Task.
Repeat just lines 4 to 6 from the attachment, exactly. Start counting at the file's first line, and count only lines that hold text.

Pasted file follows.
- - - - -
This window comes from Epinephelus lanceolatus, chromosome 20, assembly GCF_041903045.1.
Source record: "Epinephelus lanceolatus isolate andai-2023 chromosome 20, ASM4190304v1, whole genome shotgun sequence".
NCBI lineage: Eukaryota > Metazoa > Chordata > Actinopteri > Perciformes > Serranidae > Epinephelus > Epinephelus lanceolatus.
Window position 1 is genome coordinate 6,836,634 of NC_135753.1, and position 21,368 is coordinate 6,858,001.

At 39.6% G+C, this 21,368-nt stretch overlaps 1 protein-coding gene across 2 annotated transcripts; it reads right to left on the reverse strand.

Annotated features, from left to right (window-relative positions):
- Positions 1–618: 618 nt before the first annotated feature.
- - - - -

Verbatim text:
Window position 1 is genome coordinate 6,836,634 of NC_135753.1, and position 21,368 is coordinate 6,858,001.

At 39.6% G+C, this 21,368-nt stretch overlaps 1 protein-coding gene across 2 annotated transcripts; it reads right to left on the reverse strand.

Annotated features, from left to right (window-relative positions):